Long acclaimed among the most innovative and spellbinding bands on the contemporary British pop scene, the Verve finally broke through to the mass international audience in 1997 with the instant classic "Bittersweet Symphony." By no stretch a study in overnight success, the group's rise was instead the culmination of a long, arduous journey which began at the dawn of the decade and went on to encompass a major breakup, multiple lawsuits, and an extensive diet of narcotics; perfecting an oceanic sound fusing the exploratory vision of '60s-era psychedelia with the shimmering atmospherics of the shoegazer aesthetic, the Verve languished in relative obscurity while waiting for the rest of the music world to play catch-up, creating one of the most complex and rewarding bodies of work in modern rock & roll long before most listeners even learned of their existence - only to again fall apart at the peak of their success.
Originally known simply as Verve, the group was formed in the small Northern English city of Wigan in 1989. Led by the magnetic Richard Ashcroft - a swaggering, shamanic figure in the classic rock star mold - the original lineup also included guitarist Nick McCabe, bassist Simon Jones and drummer Peter Salisbury. Sharing a collective fondness for the Beatles, Funkadelic and Krautrock - as well as a legendary appetite for psychedelics - the quartet signed to the Hut label within months, debuting in March 1992 with the single "All in the Mind," the first in a series of indie chart-topping efforts featuring the eye-catching artwork of designer Brian Cannon. Subsequent efforts like the brilliant "She's a Superstar" and "Gravity Grave" captured an original musical identity growing by leaps and bounds, distinguished chiefly by Ashcroft's elemental vocals and McCabe's echoing guitar leads.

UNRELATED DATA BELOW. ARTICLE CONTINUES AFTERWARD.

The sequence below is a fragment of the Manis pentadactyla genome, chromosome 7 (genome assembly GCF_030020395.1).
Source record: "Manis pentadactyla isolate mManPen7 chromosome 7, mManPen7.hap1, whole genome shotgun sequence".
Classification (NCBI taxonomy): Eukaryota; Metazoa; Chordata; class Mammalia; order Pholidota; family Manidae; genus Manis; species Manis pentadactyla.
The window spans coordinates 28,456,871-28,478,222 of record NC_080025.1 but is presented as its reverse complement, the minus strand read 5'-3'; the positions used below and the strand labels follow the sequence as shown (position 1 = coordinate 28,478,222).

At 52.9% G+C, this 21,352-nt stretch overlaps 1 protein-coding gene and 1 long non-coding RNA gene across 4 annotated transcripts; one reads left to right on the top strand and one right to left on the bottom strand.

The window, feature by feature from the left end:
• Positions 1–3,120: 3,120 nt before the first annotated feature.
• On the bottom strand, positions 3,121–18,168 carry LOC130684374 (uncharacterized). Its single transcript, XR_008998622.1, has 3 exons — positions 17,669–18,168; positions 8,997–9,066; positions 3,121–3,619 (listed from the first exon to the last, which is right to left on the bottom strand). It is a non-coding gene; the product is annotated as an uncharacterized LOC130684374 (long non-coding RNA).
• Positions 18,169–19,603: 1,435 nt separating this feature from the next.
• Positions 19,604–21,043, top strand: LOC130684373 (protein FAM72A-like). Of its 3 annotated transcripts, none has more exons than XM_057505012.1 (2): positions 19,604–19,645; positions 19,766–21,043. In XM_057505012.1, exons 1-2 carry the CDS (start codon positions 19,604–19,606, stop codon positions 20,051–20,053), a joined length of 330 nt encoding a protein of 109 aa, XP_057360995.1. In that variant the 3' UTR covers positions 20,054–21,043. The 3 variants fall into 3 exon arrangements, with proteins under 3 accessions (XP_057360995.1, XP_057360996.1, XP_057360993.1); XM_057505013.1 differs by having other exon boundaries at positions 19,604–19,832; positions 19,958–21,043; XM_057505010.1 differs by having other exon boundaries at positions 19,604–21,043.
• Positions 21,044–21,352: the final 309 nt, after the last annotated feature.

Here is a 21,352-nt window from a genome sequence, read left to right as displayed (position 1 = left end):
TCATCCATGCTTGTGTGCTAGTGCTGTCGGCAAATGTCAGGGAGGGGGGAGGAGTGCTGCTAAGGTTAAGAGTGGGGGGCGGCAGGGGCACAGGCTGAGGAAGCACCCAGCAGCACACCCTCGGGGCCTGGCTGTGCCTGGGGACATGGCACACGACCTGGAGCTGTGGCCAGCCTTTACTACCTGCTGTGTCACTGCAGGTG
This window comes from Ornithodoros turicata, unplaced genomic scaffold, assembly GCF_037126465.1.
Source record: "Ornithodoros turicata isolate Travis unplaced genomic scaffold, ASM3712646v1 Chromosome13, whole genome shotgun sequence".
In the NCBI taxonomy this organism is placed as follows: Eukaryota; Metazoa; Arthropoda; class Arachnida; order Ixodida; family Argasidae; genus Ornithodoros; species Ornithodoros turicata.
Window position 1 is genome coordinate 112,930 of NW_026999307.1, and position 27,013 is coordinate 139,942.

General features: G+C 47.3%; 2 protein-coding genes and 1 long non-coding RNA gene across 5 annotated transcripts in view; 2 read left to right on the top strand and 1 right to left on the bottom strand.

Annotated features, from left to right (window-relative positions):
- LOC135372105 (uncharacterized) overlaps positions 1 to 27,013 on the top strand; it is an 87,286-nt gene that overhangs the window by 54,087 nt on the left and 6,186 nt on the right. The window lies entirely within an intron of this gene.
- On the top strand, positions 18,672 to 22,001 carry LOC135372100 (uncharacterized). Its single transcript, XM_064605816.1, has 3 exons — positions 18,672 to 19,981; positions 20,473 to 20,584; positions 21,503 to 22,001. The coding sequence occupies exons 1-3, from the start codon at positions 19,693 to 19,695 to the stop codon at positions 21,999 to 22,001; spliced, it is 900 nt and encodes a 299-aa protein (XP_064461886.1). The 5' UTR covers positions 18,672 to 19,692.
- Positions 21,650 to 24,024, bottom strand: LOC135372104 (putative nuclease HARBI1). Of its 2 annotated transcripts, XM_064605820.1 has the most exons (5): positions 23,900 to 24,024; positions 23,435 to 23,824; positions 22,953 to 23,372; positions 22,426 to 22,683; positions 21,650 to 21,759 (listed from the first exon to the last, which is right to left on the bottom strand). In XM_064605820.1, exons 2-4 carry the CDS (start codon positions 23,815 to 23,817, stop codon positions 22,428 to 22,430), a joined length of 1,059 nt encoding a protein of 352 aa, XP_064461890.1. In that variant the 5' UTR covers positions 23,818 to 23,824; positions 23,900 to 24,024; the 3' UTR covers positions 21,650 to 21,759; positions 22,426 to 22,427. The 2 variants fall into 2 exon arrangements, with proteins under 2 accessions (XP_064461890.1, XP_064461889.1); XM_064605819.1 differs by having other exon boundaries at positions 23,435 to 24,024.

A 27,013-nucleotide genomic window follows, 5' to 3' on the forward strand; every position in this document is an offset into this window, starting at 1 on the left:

While Verve's long, liquid jams found favor on the British indie charts, pop radio looked the other way - their majestic debut LP, 1993's A Storm in Heaven, was a critical smash, but the good reviews failed to translate into strong record sales. The following summer, Verve appeared on the second stage at Lollapalooza, a tour tempered by a string of disasters - not only was Salisbury arrested for destroying a Kansas hotel room, but Ashcroft was also hospitalized after suffering from severe dehydration. Around that same time, the American jazz label also dubbed Verve slapped the band with a lawsuit, forcing the quartet to officially change their name to "the Verve." Sessions for the 1995 follow-up A Northern Soul proved to be the last straw - admittedly recorded under the influence of a massive intake of Ecstasy, the album's harrowing intensity was met with disappointing sales and little media recognition, and just three months after its release, Ashcroft exited.
Although Ashcroft quickly re-assembled the Verve a few weeks later, McCabe initially refused to return, and was replaced by guitarist/keyboardist Simon Tong. Finally, in early 1997, McCabe came back to the fold, and as a quintet they recorded Urban Hymns, their breakthrough LP. Heralded by the smash "Bittersweet Symphony" - a single built around a looped sample of a symphonic recording of the Rolling Stones' "The Last Time" - Urban Hymns launched the Verve among the U.K.'s most popular bands; still, even at their peak, the curse of their past lingered on, as legal hassles awarded 100 percent of the song's publishing rights to ABKCO Music, which controls the Stones' back catalog. The second single from the album, the haunting "The Drugs Don't Work," became the Verve's first U.K. number one smash; the hits "Lucky Man" and "Sonnet" soon followed. However, when McCabe pulled out of the group's 1998 U.S. tour, the group suffered yet another blow, and after months of rumors they officially split the following spring.
Jason Ankeny, AMG